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Alliance Discussion with Dr. Rita Colwell: How innovative strategies are preparing us for the next public health emergency

Where and when will the next infectious disease outbreak occur? How can we ensure that our public health system is prepared? Dr. Rita Colwell, a Distinguished University Professor at the University of Maryland College Park, Founder of CosmosID, Inc., former Director of the National Science Foundation, and the recipient of Research!America’s 2024 Builders of Science Award, joined us recently for an alliance discussion about just that. She spoke about strategies and tools that she has used to track outbreaks in globally and how these strategies and other advances may better prepare public health for the next outbreak. Here are some of her thoughts:

New research to be excited about:

“Well, I vacillated between the CRISPR, which allows modification of the human genome, and the wonderful vaccine that saved us from COVID, the mRNA vaccine, which I think is very, very exciting, but I’m going to come down on the CRISPR. Because I think that really provides an opportunity to make very broad spread change. Just one example is the sickle cell modification – the gene modification – which brings health back to people and I think that is terrific. So those are probably the most exciting breakthroughs, in my view, that been occurring in biotechnology, in medicine, in general.”

Preventing waterborne diseases through community-engaged projects:

“I think fundamentally, and this is about as fundamental as you can get, it’s safe water and proper sanitation. That’s critical, and it’s at the basis of public health. For developing countries, I think this is the biggest issue, and this is why I spent a lot of my time with Safe Water Network. It’s an organization that, right now, is operating very effectively in Ghana and in some parts of India, where it’s bringing safe water kiosk devices, but doing it in a way that empowers the community. So, they (the community) own, run, and operate the safe water delivery system. I think that’s really the most critical task that we have globally as a humanitarian society.”

Using satellite sensors to detect and track disease outbreaks:

“I started out studying the causative agent of cholera and, to my surprise, discovered that it was a marine bacterium that’s widely distributed throughout the world’s oceans. In fact, I would consider zooplankton the vector for cholera. So, this vector doesn’t fly like mosquitoes, it swims. What we have been able to do is determine the relationship of environmental parameters (temperature, salinity, etc.) [and cholera]. Landsat, the satellite, was launched in about 1985 and it occurred to me that this would be a terrific way to monitor the potential the risk of cholera. So, we did a little study where we downloaded the data from this Landsat satellite and with a little computational work, we were able to show that indeed, the number of cholera cases follow almost point for point the temperature of the ocean off the Bay of Bengal, in Bangladesh, in the Sundarbans right near the water. That led to our first publication some 24 years ago, in the Proceedings of the National Academy of Science, where we suggested that satellites could be used to predict risks.”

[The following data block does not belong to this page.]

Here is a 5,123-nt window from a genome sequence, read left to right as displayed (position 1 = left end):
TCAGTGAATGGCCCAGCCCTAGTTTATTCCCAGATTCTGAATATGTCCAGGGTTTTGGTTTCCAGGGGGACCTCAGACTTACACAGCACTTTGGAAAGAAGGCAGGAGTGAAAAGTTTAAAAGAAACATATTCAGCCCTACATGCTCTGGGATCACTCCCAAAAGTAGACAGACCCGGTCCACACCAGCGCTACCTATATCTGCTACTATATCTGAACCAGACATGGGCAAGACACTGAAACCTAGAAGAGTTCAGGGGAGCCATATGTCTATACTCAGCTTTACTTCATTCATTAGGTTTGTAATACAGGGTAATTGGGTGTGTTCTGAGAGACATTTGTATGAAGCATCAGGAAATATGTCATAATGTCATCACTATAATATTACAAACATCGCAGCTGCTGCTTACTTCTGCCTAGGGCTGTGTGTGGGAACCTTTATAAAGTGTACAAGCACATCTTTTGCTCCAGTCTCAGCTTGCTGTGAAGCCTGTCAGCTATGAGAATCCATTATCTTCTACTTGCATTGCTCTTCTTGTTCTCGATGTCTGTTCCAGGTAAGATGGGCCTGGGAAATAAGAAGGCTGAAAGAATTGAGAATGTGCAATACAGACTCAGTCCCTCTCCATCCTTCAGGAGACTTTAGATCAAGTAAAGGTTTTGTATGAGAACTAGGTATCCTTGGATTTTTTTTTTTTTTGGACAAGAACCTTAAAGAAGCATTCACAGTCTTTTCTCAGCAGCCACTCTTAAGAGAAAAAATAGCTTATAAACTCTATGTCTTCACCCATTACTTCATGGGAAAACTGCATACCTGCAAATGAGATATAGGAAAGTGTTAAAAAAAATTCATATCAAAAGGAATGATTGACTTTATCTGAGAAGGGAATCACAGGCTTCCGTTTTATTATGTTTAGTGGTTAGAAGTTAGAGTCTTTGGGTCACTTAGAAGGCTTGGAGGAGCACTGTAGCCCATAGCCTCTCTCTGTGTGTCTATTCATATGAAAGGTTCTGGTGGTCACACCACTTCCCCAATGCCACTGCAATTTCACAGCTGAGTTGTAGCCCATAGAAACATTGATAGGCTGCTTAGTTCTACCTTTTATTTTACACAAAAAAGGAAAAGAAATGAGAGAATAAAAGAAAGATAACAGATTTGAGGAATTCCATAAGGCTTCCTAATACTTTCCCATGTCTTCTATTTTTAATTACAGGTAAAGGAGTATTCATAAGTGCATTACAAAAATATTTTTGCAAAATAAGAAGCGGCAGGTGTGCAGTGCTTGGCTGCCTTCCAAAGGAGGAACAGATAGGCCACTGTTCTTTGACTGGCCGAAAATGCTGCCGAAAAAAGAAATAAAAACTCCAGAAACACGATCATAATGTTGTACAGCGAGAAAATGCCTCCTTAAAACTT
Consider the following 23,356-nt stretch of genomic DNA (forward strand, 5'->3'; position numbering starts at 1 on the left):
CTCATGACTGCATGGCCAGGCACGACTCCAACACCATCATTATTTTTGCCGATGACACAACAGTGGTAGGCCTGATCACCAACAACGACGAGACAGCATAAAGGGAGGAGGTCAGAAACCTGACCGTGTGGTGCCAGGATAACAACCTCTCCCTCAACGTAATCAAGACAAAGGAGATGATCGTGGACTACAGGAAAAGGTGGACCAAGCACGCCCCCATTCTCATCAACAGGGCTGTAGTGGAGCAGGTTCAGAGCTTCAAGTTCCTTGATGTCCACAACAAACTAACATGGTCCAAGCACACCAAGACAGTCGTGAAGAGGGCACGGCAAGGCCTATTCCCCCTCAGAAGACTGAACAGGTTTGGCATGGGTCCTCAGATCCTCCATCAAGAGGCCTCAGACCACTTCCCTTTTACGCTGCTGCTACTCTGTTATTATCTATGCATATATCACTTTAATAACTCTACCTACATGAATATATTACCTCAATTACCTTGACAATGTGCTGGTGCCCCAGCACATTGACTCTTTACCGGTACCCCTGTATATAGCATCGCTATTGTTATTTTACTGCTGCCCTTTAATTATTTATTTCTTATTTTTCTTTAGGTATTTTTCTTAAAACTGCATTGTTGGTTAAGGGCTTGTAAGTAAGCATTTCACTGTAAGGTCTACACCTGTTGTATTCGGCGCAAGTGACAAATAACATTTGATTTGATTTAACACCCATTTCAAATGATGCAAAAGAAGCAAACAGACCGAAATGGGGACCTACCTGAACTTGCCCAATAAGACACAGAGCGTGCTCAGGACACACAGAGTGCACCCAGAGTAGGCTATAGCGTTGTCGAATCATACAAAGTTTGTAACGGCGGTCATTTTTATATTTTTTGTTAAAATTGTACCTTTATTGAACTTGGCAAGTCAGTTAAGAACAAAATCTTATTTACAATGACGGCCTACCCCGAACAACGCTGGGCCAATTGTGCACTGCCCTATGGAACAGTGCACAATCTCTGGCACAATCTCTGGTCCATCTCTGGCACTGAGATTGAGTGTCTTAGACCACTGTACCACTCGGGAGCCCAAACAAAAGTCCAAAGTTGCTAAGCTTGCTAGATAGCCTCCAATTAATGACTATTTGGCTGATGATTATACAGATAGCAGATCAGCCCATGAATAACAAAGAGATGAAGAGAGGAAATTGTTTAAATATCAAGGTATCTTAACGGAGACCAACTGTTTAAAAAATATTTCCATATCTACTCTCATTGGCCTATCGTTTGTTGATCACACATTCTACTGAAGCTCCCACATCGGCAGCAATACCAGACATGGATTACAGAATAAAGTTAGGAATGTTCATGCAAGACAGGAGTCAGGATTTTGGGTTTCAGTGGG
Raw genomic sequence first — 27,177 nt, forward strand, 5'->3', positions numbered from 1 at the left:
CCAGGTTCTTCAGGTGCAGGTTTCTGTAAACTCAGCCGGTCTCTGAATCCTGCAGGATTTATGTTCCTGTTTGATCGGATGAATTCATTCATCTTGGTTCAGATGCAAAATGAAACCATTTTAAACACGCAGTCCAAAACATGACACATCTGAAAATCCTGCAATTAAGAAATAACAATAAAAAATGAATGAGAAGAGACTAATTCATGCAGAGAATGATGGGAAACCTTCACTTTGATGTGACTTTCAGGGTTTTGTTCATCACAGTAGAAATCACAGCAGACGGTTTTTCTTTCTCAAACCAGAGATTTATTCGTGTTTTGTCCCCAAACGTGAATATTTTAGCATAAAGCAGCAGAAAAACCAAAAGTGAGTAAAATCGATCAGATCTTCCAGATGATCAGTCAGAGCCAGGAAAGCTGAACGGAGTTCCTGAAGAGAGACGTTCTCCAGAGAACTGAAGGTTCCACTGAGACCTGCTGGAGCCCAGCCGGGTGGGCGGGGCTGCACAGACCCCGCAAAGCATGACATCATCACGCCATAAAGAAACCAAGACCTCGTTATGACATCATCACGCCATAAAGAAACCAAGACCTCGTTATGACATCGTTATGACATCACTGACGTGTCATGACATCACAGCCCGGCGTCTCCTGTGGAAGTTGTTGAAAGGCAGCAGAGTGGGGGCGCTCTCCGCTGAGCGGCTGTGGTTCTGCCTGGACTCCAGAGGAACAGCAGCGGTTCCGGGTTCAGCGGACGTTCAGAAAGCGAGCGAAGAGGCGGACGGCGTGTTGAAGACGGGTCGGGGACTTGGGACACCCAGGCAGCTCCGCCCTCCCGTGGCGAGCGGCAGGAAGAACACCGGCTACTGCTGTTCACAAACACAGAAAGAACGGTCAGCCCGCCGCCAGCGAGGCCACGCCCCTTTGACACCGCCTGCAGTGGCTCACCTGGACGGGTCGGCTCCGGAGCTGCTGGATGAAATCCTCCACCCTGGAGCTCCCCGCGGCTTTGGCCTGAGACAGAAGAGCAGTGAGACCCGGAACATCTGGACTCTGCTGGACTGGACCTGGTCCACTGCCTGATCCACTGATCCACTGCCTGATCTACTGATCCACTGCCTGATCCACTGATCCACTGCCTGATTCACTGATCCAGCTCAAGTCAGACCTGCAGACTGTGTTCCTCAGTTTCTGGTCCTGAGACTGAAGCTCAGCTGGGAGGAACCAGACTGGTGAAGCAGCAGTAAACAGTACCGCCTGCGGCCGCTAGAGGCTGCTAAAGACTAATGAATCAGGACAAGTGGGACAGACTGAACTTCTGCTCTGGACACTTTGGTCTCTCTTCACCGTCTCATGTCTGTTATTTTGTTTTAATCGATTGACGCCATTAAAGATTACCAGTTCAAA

“We now have a very powerful, somewhere between 80 or 90% accuracy, of predicting a potential risk of cholera. And we tested this in 2017, when that horrible cholera epidemic broke out in Yemen. It was really at that point the worst in recorded history. So, we did a retrospective analysis, published the data, the publication was picked up very quickly by a colleague in England who worked for the British agency, and he telephoned us in January and said, “Hey, could you provide us a four-to-eight-week prediction for Yemen, geographically where the risk would be the highest?” So, we teamed up and we were able to do just that. They were then able to provide medical care, safe water, medical supplies, exactly where needed and we were able to contribute to the reduction of cholera cases and deaths in Yemen.”

“So, now we have continued to do this kind of predictive sensing for Yemen, Ethiopia, and a variety of other countries, some 11 or 12 countries. In fact, we are really moving to a global application of being able to use satellite sensing with this computational model. Now we’re introducing some artificial intelligence and being able to predict when and where outbreaks will occur. What’s very exciting news is that we picked up signals in Sudan well before the outbreak occurred.”

The importance of a coordinated response between federal agencies to emerging health threats: